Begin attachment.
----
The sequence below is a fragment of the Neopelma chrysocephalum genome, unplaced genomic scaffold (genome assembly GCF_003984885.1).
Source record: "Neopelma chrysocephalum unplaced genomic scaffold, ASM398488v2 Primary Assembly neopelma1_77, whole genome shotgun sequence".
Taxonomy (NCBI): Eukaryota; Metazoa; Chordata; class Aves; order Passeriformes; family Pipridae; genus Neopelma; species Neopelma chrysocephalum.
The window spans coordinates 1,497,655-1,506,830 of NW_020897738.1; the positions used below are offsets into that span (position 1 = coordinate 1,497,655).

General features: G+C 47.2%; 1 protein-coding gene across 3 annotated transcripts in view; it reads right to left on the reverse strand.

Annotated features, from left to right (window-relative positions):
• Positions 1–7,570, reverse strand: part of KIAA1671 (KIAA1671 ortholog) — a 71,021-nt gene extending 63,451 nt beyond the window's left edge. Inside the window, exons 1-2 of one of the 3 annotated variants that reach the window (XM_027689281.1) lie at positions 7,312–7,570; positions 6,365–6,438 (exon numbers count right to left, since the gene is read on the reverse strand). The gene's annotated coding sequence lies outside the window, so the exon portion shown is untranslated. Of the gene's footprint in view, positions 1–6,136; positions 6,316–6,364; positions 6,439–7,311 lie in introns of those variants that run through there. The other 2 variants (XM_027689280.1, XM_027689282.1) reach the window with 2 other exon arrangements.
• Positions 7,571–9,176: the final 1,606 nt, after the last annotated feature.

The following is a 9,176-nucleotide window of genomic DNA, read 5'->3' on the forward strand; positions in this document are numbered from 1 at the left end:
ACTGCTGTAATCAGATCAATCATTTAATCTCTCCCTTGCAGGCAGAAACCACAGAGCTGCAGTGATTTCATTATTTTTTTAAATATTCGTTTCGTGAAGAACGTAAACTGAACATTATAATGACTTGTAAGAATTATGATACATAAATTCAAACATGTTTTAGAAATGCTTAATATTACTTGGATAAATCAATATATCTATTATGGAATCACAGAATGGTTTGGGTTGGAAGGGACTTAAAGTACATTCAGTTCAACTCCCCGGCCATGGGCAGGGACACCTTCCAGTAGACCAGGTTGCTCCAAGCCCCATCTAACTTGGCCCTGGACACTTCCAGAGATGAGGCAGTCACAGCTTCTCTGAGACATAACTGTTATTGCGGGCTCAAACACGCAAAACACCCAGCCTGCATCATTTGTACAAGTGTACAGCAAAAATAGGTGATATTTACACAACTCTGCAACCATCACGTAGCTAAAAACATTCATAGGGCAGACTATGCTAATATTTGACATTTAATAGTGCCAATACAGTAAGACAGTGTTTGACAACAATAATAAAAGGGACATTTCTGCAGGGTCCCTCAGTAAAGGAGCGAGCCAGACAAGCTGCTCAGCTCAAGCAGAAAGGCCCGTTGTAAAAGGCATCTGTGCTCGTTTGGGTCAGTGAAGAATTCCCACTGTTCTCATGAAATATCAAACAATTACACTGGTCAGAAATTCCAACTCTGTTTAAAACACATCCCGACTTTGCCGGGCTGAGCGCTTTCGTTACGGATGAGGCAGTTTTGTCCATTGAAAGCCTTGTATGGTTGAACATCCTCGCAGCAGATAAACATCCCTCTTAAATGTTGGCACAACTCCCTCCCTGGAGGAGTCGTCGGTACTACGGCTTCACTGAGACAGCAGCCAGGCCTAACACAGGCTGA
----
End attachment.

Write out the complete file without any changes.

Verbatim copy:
The sequence below is a fragment of the Neopelma chrysocephalum genome, unplaced genomic scaffold (genome assembly GCF_003984885.1).
Source record: "Neopelma chrysocephalum unplaced genomic scaffold, ASM398488v2 Primary Assembly neopelma1_77, whole genome shotgun sequence".
Taxonomy (NCBI): Eukaryota; Metazoa; Chordata; class Aves; order Passeriformes; family Pipridae; genus Neopelma; species Neopelma chrysocephalum.
The window spans coordinates 1,497,655-1,506,830 of NW_020897738.1; the positions used below are offsets into that span (position 1 = coordinate 1,497,655).

General features: G+C 47.2%; 1 protein-coding gene across 3 annotated transcripts in view; it reads right to left on the reverse strand.

Annotated features, from left to right (window-relative positions):
• Positions 1–7,570, reverse strand: part of KIAA1671 (KIAA1671 ortholog) — a 71,021-nt gene extending 63,451 nt beyond the window's left edge. Inside the window, exons 1-2 of one of the 3 annotated variants that reach the window (XM_027689281.1) lie at positions 7,312–7,570; positions 6,365–6,438 (exon numbers count right to left, since the gene is read on the reverse strand). The gene's annotated coding sequence lies outside the window, so the exon portion shown is untranslated. Of the gene's footprint in view, positions 1–6,136; positions 6,316–6,364; positions 6,439–7,311 lie in introns of those variants that run through there. The other 2 variants (XM_027689280.1, XM_027689282.1) reach the window with 2 other exon arrangements.
• Positions 7,571–9,176: the final 1,606 nt, after the last annotated feature.

The following is a 9,176-nucleotide window of genomic DNA, read 5'->3' on the forward strand; positions in this document are numbered from 1 at the left end:
ACTGCTGTAATCAGATCAATCATTTAATCTCTCCCTTGCAGGCAGAAACCACAGAGCTGCAGTGATTTCATTATTTTTTTAAATATTCGTTTCGTGAAGAACGTAAACTGAACATTATAATGACTTGTAAGAATTATGATACATAAATTCAAACATGTTTTAGAAATGCTTAATATTACTTGGATAAATCAATATATCTATTATGGAATCACAGAATGGTTTGGGTTGGAAGGGACTTAAAGTACATTCAGTTCAACTCCCCGGCCATGGGCAGGGACACCTTCCAGTAGACCAGGTTGCTCCAAGCCCCATCTAACTTGGCCCTGGACACTTCCAGAGATGAGGCAGTCACAGCTTCTCTGAGACATAACTGTTATTGCGGGCTCAAACACGCAAAACACCCAGCCTGCATCATTTGTACAAGTGTACAGCAAAAATAGGTGATATTTACACAACTCTGCAACCATCACGTAGCTAAAAACATTCATAGGGCAGACTATGCTAATATTTGACATTTAATAGTGCCAATACAGTAAGACAGTGTTTGACAACAATAATAAAAGGGACATTTCTGCAGGGTCCCTCAGTAAAGGAGCGAGCCAGACAAGCTGCTCAGCTCAAGCAGAAAGGCCCGTTGTAAAAGGCATCTGTGCTCGTTTGGGTCAGTGAAGAATTCCCACTGTTCTCATGAAATATCAAACAATTACACTGGTCAGAAATTCCAACTCTGTTTAAAACACATCCCGACTTTGCCGGGCTGAGCGCTTTCGTTACGGATGAGGCAGTTTTGTCCATTGAAAGCCTTGTATGGTTGAACATCCTCGCAGCAGATAAACATCCCTCTTAAATGTTGGCACAACTCCCTCCCTGGAGGAGTCGTCGGTACTACGGCTTCACTGAGACAGCAGCCAGGCCTAACACAGGCTGA